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G.V. Mavalankar — the man who Nehru dubbed the ‘father of Lok Sabha’

Nicknamed 'Dadasaheb,' Mavalankar was known for his neutrality and being a ‘non-party man’, as he began defining the role of a Speaker in 1937.

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On his 133rd birth anniversary, ThePrint examines G.V. Mavalankar’s role as the first Speaker of the Lok Sabha.

On 15 May 1952, the first session of Lok Sabha, Jawaharlal Nehru faced a unique challenge. Getting 17.32 crore people to set foot outside their houses to put the ballot paper, printed in the same place as the Indian currency, in one of the many differently-coloured ballot boxes for each candidate kept in the polling booth was no easy task. It was what India needed for its first-ever elections that began on 25 October 1951. But now that the new crop of leaders of independent India was chosen to represent in the ‘House of the People’, the Lok Sabha needed its own guiding light — a Speaker who could live up to the ‘tryst with destiny’ promised to India on the eve of 15 August 1947.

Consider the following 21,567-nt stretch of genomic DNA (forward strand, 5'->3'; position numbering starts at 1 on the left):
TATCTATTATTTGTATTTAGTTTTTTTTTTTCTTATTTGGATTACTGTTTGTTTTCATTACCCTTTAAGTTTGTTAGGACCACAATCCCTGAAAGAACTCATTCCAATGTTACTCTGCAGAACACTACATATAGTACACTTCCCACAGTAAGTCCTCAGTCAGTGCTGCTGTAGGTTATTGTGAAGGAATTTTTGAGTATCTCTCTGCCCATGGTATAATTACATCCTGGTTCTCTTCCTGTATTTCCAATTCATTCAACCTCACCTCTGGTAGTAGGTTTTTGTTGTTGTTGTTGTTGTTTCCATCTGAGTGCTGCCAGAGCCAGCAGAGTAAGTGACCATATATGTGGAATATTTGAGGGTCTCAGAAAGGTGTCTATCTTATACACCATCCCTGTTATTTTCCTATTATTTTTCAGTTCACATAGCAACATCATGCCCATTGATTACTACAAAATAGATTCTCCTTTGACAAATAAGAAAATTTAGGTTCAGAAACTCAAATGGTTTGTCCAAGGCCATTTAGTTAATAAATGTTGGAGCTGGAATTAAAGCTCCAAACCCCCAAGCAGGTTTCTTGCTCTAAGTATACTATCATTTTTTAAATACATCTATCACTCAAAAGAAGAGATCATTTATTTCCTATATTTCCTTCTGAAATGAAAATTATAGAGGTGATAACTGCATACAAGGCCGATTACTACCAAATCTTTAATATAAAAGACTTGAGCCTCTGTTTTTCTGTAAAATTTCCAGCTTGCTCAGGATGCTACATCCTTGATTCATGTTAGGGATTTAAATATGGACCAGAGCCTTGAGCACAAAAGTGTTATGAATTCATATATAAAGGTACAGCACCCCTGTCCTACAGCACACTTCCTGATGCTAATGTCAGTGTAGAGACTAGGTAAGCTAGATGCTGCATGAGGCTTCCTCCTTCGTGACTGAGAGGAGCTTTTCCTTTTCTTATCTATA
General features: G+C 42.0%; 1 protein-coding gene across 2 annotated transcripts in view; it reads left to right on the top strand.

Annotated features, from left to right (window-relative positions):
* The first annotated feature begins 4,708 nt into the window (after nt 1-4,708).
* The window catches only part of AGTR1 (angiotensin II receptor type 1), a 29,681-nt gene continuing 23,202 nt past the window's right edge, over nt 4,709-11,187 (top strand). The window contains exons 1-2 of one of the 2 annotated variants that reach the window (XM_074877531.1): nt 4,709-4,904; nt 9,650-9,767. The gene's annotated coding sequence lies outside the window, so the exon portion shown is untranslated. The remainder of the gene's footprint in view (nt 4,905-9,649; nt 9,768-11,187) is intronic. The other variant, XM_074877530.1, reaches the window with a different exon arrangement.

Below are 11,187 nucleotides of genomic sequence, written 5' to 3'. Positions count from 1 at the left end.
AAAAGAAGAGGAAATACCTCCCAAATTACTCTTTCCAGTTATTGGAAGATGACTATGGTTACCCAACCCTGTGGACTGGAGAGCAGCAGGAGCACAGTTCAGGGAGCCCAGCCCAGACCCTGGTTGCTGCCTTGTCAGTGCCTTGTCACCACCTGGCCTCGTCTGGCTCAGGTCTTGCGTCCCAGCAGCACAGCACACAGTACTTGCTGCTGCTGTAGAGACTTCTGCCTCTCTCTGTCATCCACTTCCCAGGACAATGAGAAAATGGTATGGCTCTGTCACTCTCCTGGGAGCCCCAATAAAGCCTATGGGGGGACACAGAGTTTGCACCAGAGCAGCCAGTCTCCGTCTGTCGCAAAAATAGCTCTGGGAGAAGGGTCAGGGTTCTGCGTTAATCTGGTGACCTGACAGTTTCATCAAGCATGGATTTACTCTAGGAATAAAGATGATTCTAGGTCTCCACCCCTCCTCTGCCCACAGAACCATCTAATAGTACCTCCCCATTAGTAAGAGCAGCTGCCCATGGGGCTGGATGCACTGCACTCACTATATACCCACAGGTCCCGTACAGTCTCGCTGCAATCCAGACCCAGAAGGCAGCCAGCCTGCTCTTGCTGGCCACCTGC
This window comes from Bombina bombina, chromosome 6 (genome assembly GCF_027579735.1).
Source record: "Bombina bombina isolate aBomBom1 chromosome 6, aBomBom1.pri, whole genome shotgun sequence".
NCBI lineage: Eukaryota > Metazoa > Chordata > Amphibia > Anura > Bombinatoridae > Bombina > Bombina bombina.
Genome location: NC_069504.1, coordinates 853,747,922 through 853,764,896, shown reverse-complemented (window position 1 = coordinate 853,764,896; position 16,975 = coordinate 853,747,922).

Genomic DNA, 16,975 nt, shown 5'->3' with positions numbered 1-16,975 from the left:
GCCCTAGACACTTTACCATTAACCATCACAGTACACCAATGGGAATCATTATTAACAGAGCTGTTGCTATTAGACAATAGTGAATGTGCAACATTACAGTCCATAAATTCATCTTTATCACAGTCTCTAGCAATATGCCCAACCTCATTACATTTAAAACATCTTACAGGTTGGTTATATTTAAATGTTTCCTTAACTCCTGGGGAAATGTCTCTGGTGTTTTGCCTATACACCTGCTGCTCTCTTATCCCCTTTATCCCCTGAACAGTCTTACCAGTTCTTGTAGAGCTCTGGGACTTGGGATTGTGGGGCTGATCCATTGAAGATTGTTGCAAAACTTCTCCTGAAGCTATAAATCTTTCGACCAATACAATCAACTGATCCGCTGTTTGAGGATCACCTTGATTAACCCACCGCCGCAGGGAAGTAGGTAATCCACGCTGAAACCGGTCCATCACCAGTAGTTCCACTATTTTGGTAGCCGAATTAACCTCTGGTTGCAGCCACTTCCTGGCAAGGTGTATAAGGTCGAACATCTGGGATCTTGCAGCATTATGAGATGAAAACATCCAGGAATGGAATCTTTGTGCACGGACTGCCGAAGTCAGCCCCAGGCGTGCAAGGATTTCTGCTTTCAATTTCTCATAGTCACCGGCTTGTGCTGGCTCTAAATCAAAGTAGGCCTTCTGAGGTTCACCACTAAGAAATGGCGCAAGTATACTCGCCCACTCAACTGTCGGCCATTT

Perhaps gleaming from the satisfaction of hearing the support from 394 members of the ‘people’s parliament’ but also feeling the responsibility of upholding a democracy on his shoulders, Ganesh Vasudev Mavalankar stood at the Speaker’s Chair and said: “…The extent to which persons holding different points of view, or ideologies exhibit the qualities of tolerance, ‘give and take,’ and make an effort to understand the differing points of view, to that extent only, the parliamentary government stands the chance of being successful. It is not so much the laws or the regulations that will bring the desired results, as the spirit in which the persons charged with responsibility act towards each other.”

And this is how G.V. Mavalankar came to be named, by none other than Nehru, the “father of Lok Sabha”.